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Crunch time

If you haven't applied for college yet, get in gear

If you haven't applied for college yet, get in gear

January 09, 2007|by CHRIS COPLEY

It's Jan. 9. Do you know where your college application is?

If you're a high school senior and you haven't applied for college yet, there's still time, but just barely.

"It's not too late, but you've got to move quickly," said Randy Longnecker, guidance counselor with Williamsport High School. "The later you wait and the longer colleges have to look over the others' application, the lower your chances of being accepted. We encourage our students to apply before the Christmas break."

Many colleges, such as the University of Maryland, require applications to be turned in by Jan. 15. That's less than a week. You can do it, but you've got to hurry.

Here's your game plan:

See your guidance counselor at school. He or she will have lots of information about colleges and can help you select a few that suit your preferences. What do you want to study? In what size school will you feel comfortable? Do you like living in the city or a small town? Your school guidance counselor can point you to colleges that suit you.

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There are lots of other resources you can access. Local public libraries have shelves and shelves of books on applying for college. The Internet has many, many Web sites about the application process. The Princeton Review has a site at www.princetonreview.com/home.asp. College Confidential's site is at www.collegeconfidential.com.

Apply online. Virtually every college has an application available online. Applying online will help you meet the deadline. Start today! Applications can be complex, with several parts - high school transcript, letters of recommendation, an essay, SAT scores, etc. You probably won't finish the application in one sitting.

When writing your essay, be yourself. Your application is a representation of you - your grades, your activities, your attitudes and opinions. College application officers want to get a sense of who you are. Don't just write what you think the admissions officer wants to hear. Do reread your essay before submitting it. Every piece of writing can be improved with a second reading.

Make sure your application is complete, accurate, neatly prepared and submitted on time. A calendar or schedule might help. Write down things you need to do or get. Stick to your schedule.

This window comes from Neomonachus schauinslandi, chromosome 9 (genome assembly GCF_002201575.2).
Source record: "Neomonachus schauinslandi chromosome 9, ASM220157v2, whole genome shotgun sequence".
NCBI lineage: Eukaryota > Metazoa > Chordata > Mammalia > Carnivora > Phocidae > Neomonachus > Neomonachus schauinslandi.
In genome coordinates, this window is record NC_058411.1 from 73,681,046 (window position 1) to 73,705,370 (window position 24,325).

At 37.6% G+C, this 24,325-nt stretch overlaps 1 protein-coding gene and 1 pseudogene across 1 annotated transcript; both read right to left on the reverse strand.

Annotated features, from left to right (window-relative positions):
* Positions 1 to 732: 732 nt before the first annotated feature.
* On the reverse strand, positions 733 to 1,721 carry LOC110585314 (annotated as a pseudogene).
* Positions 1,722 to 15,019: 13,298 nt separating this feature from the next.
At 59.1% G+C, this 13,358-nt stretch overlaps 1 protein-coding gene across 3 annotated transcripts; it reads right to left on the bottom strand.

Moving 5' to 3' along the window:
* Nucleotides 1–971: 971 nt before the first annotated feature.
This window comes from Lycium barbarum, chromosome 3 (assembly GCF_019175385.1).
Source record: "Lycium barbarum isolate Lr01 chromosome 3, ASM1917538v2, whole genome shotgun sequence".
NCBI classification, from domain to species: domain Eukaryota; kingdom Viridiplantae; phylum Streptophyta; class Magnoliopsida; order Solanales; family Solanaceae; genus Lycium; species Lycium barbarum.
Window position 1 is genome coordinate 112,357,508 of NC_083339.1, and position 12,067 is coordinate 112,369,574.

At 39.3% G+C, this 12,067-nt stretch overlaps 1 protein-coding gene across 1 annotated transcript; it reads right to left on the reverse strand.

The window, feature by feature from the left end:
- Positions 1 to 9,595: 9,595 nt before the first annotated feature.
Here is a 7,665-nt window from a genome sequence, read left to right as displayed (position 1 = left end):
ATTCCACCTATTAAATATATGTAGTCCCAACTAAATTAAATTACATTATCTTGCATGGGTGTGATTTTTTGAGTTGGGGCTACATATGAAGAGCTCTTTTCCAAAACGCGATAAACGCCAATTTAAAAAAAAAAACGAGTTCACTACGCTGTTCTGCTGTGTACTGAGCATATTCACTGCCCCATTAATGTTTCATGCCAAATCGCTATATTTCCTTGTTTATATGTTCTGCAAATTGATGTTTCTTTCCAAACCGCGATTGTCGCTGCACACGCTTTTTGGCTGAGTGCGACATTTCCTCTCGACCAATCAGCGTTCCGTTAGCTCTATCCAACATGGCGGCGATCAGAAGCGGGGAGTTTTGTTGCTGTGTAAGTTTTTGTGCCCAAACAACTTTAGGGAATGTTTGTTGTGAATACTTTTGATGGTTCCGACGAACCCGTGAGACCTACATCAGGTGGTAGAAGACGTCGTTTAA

Register for the SAT or ACT. If you haven't yet taken an SAT or ACT, that might not be a problem. Many colleges do not require a college entrance exam, including 10 in Maryland, eight in West Virginia and 23 in Pennsylvania. Check out the Fair Test listing at www.fairtest.org/optinit.htm. But many colleges do require the SAT or ACT. Check to see if the colleges of your choice will accept your SAT or ACT score at a later date. The next available SAT is on March 10; you must register for it by Feb. 2. The next ACT will be given on Feb. 10; late registration deadline is Jan. 19. Some colleges will accept students pending the results of their SAT or ACT.

Visit the college. It's a smart move to visit the college or colleges you think you'd like to attend. You can see the dorms. You can look at the facilities you'll be using in your field of interest. You can talk to students and find out what student life is like. But if you can't visit before you apply, schedule a visit for later.

OK, that's about it. Applying for college is a big task, but attending college is worth the effort. For many students, college is a pathway to a richer life, in more than one way.

"One of the biggest (reasons to attend college) is income. The more education you get, the higher your income potential," Longnecker said.

"But something that doesn't get talked about much is that going to college exposes students to new ideas and broader concepts. A lot of students don't figure out who they are and what their strengths and weaknesses are until they're in their early 20s. Attending college opens up more doors, gives them flexibility in a changing marketplace."




College brings opportunities



Why do you need a college education? You don't. Some people make a decent income without having a college degree. But your income is related to your education, according to the U.S. Department of Education.

In 2004, the average income of full-time workers ages 25 to 34 who had earned a high school diploma or GED was $30,400 for men and $24,000 for women. It sounds like a lot, but if you expect to get married and raise children, that's going to be difficult with this income. And there's little or no extra money for traveling, eating out in restaurants or electronic toys.

In 2004, the mean income of full-time workers ages 25 to 34 who had earned a bachelor's degree was $50,700 for men and $40,300 for women.

The other question is this: What do you want to do for the next 15 or 20 years of your life? When you were little, you probably didn't want to grow up to at the mall. You wanted a cool job. With a cool income. Cool jobs often need workers with training and education.

So do you need a college education? No. But if you want a cool job with a decent income, a college degree can be a big step.

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